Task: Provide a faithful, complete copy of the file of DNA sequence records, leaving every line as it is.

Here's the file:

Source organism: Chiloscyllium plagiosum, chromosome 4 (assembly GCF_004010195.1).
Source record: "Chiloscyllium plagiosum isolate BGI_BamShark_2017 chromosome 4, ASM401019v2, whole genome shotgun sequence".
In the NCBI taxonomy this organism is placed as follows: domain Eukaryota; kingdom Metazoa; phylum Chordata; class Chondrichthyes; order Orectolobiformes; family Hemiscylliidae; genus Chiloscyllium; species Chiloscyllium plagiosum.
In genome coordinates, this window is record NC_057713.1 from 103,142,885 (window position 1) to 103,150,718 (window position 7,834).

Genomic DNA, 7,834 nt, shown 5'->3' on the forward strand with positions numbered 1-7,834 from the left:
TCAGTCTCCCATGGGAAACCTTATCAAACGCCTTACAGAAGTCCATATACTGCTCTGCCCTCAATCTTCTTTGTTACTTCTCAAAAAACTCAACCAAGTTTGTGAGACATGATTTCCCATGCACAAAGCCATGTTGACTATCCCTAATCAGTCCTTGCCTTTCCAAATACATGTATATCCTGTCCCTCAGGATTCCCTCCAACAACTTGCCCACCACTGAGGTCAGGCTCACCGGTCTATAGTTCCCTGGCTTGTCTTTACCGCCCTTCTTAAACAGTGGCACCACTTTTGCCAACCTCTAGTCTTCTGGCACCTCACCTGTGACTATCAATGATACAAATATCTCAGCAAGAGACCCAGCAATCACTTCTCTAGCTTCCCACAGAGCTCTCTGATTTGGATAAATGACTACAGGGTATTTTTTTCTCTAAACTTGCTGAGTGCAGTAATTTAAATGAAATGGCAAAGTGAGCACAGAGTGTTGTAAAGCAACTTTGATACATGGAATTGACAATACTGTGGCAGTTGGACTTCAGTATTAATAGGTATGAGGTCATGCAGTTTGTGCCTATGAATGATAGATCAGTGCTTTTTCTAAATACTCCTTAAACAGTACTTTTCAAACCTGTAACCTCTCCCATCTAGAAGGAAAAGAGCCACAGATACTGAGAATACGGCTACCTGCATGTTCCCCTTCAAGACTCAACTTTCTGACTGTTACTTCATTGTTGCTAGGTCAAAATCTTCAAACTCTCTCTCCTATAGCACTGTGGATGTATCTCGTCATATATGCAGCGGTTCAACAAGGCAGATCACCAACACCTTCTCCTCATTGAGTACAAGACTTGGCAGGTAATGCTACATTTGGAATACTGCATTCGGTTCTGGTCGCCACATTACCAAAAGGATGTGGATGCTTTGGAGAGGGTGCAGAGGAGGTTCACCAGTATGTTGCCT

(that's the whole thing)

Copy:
Source organism: Chiloscyllium plagiosum, chromosome 4 (assembly GCF_004010195.1).
Source record: "Chiloscyllium plagiosum isolate BGI_BamShark_2017 chromosome 4, ASM401019v2, whole genome shotgun sequence".
In the NCBI taxonomy this organism is placed as follows: domain Eukaryota; kingdom Metazoa; phylum Chordata; class Chondrichthyes; order Orectolobiformes; family Hemiscylliidae; genus Chiloscyllium; species Chiloscyllium plagiosum.
In genome coordinates, this window is record NC_057713.1 from 103,142,885 (window position 1) to 103,150,718 (window position 7,834).

Genomic DNA, 7,834 nt, shown 5'->3' on the forward strand with positions numbered 1-7,834 from the left:
TCAGTCTCCCATGGGAAACCTTATCAAACGCCTTACAGAAGTCCATATACTGCTCTGCCCTCAATCTTCTTTGTTACTTCTCAAAAAACTCAACCAAGTTTGTGAGACATGATTTCCCATGCACAAAGCCATGTTGACTATCCCTAATCAGTCCTTGCCTTTCCAAATACATGTATATCCTGTCCCTCAGGATTCCCTCCAACAACTTGCCCACCACTGAGGTCAGGCTCACCGGTCTATAGTTCCCTGGCTTGTCTTTACCGCCCTTCTTAAACAGTGGCACCACTTTTGCCAACCTCTAGTCTTCTGGCACCTCACCTGTGACTATCAATGATACAAATATCTCAGCAAGAGACCCAGCAATCACTTCTCTAGCTTCCCACAGAGCTCTCTGATTTGGATAAATGACTACAGGGTATTTTTTTCTCTAAACTTGCTGAGTGCAGTAATTTAAATGAAATGGCAAAGTGAGCACAGAGTGTTGTAAAGCAACTTTGATACATGGAATTGACAATACTGTGGCAGTTGGACTTCAGTATTAATAGGTATGAGGTCATGCAGTTTGTGCCTATGAATGATAGATCAGTGCTTTTTCTAAATACTCCTTAAACAGTACTTTTCAAACCTGTAACCTCTCCCATCTAGAAGGAAAAGAGCCACAGATACTGAGAATACGGCTACCTGCATGTTCCCCTTCAAGACTCAACTTTCTGACTGTTACTTCATTGTTGCTAGGTCAAAATCTTCAAACTCTCTCTCCTATAGCACTGTGGATGTATCTCGTCATATATGCAGCGGTTCAACAAGGCAGATCACCAACACCTTCTCCTCATTGAGTACAAGACTTGGCAGGTAATGCTACATTTGGAATACTGCATTCGGTTCTGGTCGCCACATTACCAAAAGGATGTGGATGCTTTGGAGAGGGTGCAGAGGAGGTTCACCAGTATGTTGCCT